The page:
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Olympus µ-9010
12.0MP | 28-280mm (10X) ZOOM | £221

Note: Unlike its predecessor the µ/Stylus 9000, the µ-9010 is not available in the United States.

The most striking thing about the µ-9010 is its weight - or rather its lack thereof. When we first picked up the camera, we were genuinely concerned that Olympus had sent us a display dummy, but no - it really does only weigh 170g, including battery and memory card. That's almost 100g lighter than the heaviest camera in this test, the Kodak EasyShare Z950. Olympus has managed to pack a lot in though (even if we're not quite sure how or where) including a 10x optical zoom, and a range of features designed to appeal to photo enthusiasts, like quick panorama, in-camera retouching, and 720p HD video.

  • 14.0 effective Megapixels
  • 28-280mm equiv lens
  • 720P video, MPEG format
  • 2.7-inch LCD with 230,000 dots resolution
  • Dual Image Stabilizer
  • ISO sensitivity up to 3200
  • Perfect Shot Preview, Shadow Adjustment Technology, In-camera Panorama mode
  • Advanced Face Detection of up to 16 people
  • AF tracking
  • Magic filters and 'beauty' mode
  • HDMI output
  • In-camera Image Retouching

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Overview

Olympus should be commended for fitting so much functionality into such a small form factor, but the downside is that the µ-9010 lacks the reassuring rigidity of a camera like the Panasonic DMC-ZS7. It doesn't feel 'cheap' as such, just very, very lightweight. The advantage of course is that it is the easiest to carry around all day of all the cameras on test, and you won't even notice its modest weight in a pocket or handbag. Ergonomically, our experience is lukewarm - we like the large video capture button, which makes a lot of sense on a camera like this, but we're not keen on the tiny, cramped buttons on the rear of the µ-9010. It's hard enough to press them accurately at the best of times, but in the cold and wet, or with gloved fingers, it's barely possible.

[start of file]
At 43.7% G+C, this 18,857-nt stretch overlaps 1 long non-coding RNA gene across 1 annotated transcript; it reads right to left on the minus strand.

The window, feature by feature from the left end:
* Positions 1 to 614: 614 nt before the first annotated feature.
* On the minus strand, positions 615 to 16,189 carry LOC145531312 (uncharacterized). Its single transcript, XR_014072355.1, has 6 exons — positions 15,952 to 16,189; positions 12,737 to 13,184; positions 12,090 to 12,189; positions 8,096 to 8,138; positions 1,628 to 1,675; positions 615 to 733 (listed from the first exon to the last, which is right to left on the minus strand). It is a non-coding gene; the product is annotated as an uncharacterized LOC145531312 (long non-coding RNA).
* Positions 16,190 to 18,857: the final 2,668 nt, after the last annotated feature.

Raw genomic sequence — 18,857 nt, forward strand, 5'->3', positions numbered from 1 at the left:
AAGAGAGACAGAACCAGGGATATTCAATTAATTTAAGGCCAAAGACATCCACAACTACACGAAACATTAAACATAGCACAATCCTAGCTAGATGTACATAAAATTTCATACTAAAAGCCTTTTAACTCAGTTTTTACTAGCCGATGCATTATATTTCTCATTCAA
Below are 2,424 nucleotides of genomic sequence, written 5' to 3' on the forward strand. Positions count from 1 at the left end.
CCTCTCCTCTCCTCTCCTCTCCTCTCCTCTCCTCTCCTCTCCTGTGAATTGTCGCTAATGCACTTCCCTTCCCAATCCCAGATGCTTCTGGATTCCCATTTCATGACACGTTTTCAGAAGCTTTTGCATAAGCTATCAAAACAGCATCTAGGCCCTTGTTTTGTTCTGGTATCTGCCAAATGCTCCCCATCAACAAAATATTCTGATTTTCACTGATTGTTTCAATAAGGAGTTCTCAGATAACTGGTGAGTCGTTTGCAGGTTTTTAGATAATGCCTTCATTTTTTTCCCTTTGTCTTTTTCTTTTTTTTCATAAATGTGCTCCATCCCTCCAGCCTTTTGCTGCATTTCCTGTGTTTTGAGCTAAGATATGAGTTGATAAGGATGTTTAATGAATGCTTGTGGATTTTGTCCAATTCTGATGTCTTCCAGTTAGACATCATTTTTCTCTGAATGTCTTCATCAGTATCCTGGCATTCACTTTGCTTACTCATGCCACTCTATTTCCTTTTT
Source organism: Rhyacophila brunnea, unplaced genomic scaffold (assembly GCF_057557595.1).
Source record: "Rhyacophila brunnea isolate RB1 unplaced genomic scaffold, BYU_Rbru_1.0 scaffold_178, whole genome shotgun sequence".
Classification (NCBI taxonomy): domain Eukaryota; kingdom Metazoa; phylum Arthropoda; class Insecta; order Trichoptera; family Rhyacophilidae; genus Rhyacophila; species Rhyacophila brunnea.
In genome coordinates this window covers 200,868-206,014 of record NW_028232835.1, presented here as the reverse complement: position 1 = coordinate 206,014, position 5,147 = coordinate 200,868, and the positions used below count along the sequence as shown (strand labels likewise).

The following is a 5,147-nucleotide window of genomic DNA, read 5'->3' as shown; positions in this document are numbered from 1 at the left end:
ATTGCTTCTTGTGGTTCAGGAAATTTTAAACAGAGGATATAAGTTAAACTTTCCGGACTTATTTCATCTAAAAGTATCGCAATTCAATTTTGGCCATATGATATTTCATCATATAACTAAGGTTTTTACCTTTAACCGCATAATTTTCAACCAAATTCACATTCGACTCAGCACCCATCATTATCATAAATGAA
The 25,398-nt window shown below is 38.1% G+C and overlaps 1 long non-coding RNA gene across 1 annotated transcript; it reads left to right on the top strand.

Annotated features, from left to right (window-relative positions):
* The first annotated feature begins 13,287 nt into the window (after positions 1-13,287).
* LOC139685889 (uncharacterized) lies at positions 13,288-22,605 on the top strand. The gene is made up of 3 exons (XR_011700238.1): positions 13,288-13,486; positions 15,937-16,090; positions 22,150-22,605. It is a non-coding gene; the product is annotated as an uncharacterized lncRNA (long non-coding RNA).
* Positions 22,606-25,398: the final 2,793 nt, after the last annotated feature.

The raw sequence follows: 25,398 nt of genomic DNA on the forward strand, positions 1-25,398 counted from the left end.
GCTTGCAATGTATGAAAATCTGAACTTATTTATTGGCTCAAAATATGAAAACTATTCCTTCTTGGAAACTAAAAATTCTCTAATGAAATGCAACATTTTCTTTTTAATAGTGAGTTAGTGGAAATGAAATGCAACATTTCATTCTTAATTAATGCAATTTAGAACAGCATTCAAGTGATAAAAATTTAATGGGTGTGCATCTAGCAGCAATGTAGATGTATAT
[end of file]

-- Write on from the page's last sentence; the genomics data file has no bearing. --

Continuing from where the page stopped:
In terms of features, the µ-9010 is well specified by the standards of its class. Nominal resolution is on a par with the highest-specified of the other cameras in this test, at 14 million pixels, and it offers a 720p HD video recording option, with footage captured in the MPG-4 format. The 10x zoom is optically stabilized, and ISO spans a wide range of 64-3200 (equivalent).

Like some of the other cameras in this roundup, the µ-9010 is equipped with various retouching options, some of which, like the 'beauty' mode operate on a quasi real-time basis and some of which can be applied post-capture. Beauty mode works in conjunction with face detection (and therefore won't work if the camera can't detect a face in your picture) and attempts to add what we presume is meant to be a 'healthy glow' to portraits as well as softening skin. Unfortunately, just like the 'Smart portrait' mode on the Nikon Coolpix S8000, the effect can be more startling than striking. Likewise 'quick panorama', unfortunately, which promises to create seamless panoramic images as the camera is panned, but in reality, doesn't work that well, and tends in our experience to put an ugly join down the center of images.

Of considerably more use, all things considered, is AF tracking. AF tracking can be found within the 'AF' sub-menu in setup, and is designed to follow a designated target across the imaging frame. In essence, it does exactly the same thing as face detection would with a single face, but the target can be locked from any area of the scene that you like. AF tracking is most useful, we've found, for creating off-center compositions that include non-human subjects.

Key Features

The 9010 is another camera in this test that doesn't feature even a minimal handgrip, but it's so light that this isn't really a problem. Your hands will never get tired of holding it.
The Olympus is the most compact camera in this comparison. Olympus made this possible by using a three- segment zoom lens while the competition's lenses have only two.
Another fairly puny flash, and again, its positioning is very poor, easily obscured by a finger when shooting.
The µ-9010's four-way controller (the dial is also a 4-way rocker switch) gives quick access to exposure compensation, focus, flash and self-timer settings. Pressing the question mark brings up the in-camera manual, which is helpful when you're still getting used to the various functions and (perhaps more importantly) where to find them.
There are only two controls on the camera's top: On/Off button and shutter release. The zoom buttons, which were on the top in the 9000, have been moved now to the upper right of the back of the camera.
The Olympus' three segment lens provides a 10x zoom range starting at a very useful 28mm. At F5.9 it's pretty slow at the long end though.
Fortunately, Olympus has ditched the graphic icon screen that we criticized in the 9000, and the new menu system, despite being a little more involved, is definitely more sensible.